Humans are skilled at using hands to maintain balance, whether it’s by grabbing a railing as we climb stairs, walking with a cane, or gripping a strap on the subway. Now, researchers at the University of Michigan have enabled humanoid robots to use their hands in a similar manner, allowing the robots to better navigate rough terrain such as disaster areas or construction sites.
Robots that must use their arms to navigate treacherous terrain have gained speed thanks to a new path planning approach. The improved algorithm path planning algorithm found successful paths three times as often as standard algorithms while taking much less time to process.
The improved algorithm path planning algorithm found successful paths three times as often as standard algorithms while taking much less time to process. According to U-M researchers, a new algorithm speeds up path planning for robots that use arm-like appendages to maintain balance on treacherous terrain such as disaster areas or construction sites. The improved path planning algorithm found successful paths three times more frequently than standard algorithms while requiring far less processing time.
Robots that need to use their arms to make their way across treacherous terrain just got a speed upgrade with a new path planning approach, developed by University of Michigan researchers.
“A robot won’t always be able to balance itself and move forward with just its feet in a collapsed building or on very rough terrain,” said Dmitry Berenson, associate professor of electrical and computer engineering and core faculty at the Robotics Institute.
“New algorithms are required to determine where to place both feet and hands. To maintain stability, you must coordinate all of these limbs together, which is a very difficult problem.”
The research allows robots to assess the difficulty of the terrain before calculating a successful path forward, which could include bracing against the wall with one or two hands while taking the next step forward.
“First, we used machine learning to teach the robot how to place its hands and feet to maintain balance and progress,” said Yu-Chi Lin, a recent robotics Ph.D. graduate and software engineer at Nuro Inc. “Then, when placed in a new, complex environment, the robot can use what it has learned to determine how traversable a path is, allowing it to find a path to the goal much more quickly.”
Even with this traversability estimate, however, it takes time to plan a long path using traditional planning algorithms. “It would take a very long time if we tried to find all the hand and foot locations along a long path,” Berenson said.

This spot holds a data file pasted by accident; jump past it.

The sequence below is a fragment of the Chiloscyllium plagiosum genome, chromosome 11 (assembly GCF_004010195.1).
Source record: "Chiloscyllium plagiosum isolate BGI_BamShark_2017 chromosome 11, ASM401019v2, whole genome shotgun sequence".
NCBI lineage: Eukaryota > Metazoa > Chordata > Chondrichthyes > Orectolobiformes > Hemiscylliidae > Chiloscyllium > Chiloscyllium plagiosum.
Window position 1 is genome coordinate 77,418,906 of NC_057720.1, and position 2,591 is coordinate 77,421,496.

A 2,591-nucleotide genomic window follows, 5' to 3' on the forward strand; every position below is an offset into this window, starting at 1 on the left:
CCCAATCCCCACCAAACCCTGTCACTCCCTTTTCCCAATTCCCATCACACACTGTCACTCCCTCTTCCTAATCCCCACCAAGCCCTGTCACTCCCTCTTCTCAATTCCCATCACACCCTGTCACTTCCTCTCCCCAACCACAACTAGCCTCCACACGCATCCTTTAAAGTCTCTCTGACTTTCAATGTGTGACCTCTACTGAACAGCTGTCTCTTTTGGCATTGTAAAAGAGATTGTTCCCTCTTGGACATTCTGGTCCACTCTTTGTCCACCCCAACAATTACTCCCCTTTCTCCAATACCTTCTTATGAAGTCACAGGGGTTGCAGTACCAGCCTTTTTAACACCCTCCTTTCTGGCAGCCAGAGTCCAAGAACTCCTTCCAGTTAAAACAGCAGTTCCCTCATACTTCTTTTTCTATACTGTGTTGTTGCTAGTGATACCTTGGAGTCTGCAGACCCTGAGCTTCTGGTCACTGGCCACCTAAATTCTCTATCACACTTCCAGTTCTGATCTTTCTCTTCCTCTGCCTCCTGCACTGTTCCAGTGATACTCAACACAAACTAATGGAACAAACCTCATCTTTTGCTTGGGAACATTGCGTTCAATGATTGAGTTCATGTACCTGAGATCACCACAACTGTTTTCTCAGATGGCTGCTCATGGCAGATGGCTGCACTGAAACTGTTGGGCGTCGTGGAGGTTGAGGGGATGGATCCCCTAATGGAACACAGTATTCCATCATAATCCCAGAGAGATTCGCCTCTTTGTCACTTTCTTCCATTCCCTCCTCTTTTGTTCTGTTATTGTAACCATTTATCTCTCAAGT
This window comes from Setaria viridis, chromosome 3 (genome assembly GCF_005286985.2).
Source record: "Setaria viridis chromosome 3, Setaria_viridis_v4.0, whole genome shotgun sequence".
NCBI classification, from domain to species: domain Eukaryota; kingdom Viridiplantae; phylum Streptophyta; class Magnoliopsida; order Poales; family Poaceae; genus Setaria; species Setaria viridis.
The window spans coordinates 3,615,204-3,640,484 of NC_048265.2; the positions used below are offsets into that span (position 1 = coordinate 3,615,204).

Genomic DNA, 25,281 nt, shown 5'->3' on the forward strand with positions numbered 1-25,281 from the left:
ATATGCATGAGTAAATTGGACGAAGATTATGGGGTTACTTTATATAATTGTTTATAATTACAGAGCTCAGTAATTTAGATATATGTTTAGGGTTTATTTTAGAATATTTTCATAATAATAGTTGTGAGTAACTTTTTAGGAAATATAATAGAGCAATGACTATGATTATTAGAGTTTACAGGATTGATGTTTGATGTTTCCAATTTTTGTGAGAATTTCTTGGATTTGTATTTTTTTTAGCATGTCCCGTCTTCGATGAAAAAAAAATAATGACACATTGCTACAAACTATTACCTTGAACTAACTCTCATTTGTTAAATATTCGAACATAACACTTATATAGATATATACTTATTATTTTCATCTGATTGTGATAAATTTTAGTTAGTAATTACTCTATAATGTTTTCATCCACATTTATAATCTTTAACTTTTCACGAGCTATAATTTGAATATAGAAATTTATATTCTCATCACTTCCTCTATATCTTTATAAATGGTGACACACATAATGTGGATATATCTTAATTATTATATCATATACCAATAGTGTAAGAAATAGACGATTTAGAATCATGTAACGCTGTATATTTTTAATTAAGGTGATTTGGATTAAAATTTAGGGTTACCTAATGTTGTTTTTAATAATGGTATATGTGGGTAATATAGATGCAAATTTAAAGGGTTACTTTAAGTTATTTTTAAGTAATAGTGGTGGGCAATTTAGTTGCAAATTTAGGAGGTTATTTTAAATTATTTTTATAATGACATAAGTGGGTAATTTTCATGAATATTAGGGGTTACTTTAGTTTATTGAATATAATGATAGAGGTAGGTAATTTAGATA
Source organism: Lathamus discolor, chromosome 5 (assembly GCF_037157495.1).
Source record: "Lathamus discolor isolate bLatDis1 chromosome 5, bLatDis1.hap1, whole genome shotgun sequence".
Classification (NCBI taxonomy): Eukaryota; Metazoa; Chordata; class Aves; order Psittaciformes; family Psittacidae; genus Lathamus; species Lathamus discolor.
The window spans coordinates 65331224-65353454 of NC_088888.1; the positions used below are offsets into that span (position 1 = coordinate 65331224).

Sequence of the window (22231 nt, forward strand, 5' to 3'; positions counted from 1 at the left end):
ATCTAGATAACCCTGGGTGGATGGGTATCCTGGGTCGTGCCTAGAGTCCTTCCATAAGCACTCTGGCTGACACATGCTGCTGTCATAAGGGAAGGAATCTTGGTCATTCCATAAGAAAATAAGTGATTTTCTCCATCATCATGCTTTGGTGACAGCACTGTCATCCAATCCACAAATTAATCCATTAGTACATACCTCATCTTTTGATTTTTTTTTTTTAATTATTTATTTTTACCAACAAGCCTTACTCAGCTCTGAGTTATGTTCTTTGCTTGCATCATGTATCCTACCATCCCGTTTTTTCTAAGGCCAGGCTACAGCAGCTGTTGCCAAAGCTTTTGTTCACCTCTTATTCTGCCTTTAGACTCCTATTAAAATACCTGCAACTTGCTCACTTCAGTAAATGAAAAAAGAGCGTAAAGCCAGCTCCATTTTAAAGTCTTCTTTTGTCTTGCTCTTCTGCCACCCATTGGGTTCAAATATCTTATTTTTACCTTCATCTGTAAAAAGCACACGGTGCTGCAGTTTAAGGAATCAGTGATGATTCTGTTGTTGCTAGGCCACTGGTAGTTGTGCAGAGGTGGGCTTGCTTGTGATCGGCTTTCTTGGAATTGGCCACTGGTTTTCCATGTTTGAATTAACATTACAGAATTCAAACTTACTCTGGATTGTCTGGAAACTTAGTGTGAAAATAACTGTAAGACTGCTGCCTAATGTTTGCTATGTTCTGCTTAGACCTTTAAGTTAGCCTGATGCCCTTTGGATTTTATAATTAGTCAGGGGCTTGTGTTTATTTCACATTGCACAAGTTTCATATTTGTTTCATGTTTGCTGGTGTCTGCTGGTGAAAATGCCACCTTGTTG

As a result, the team took a “divide-and-conquer” approach, dividing a path into difficult-to-traverse sections where they could use their learning-based method, and easier-to-traverse sections where a simpler path planning method worked better.
“That sounds simple, but it’s extremely difficult to know how to divide that problem correctly and which planning method to use for each segment,” Lin explained. They will need a geometric model of the entire environment to accomplish this. In practice, this could be accomplished with a flying drone that scouts ahead of the robot.
The team’s method outperformed previous methods in both success and total time to plan in a virtual experiment with a humanoid robot in a corridor of rubble, which is important when quick action is required in disaster scenarios. Over 50 trials, their method achieved the goal 84% of the time, compared to 26% for the basic path planner, and took just over two minutes to plan, compared to more than three minutes for the basic path planner.
The team also demonstrated their method’s ability to operate on a real-world mobile manipulator, which is a wheeled robot with a torso and two arms. Because the robot’s base was placed on a steep ramp, it had to brace itself on an uneven surface as it moved. The robot used the team’s method to plan a path in less than a tenth of a second, compared to more than 3.5 seconds with the standard path planner.
The team hopes to incorporate dynamically stable motion, similar to the natural movement of humans and animals, in future work, which would free the robot from having to be constantly in balance and could improve its speed of movement.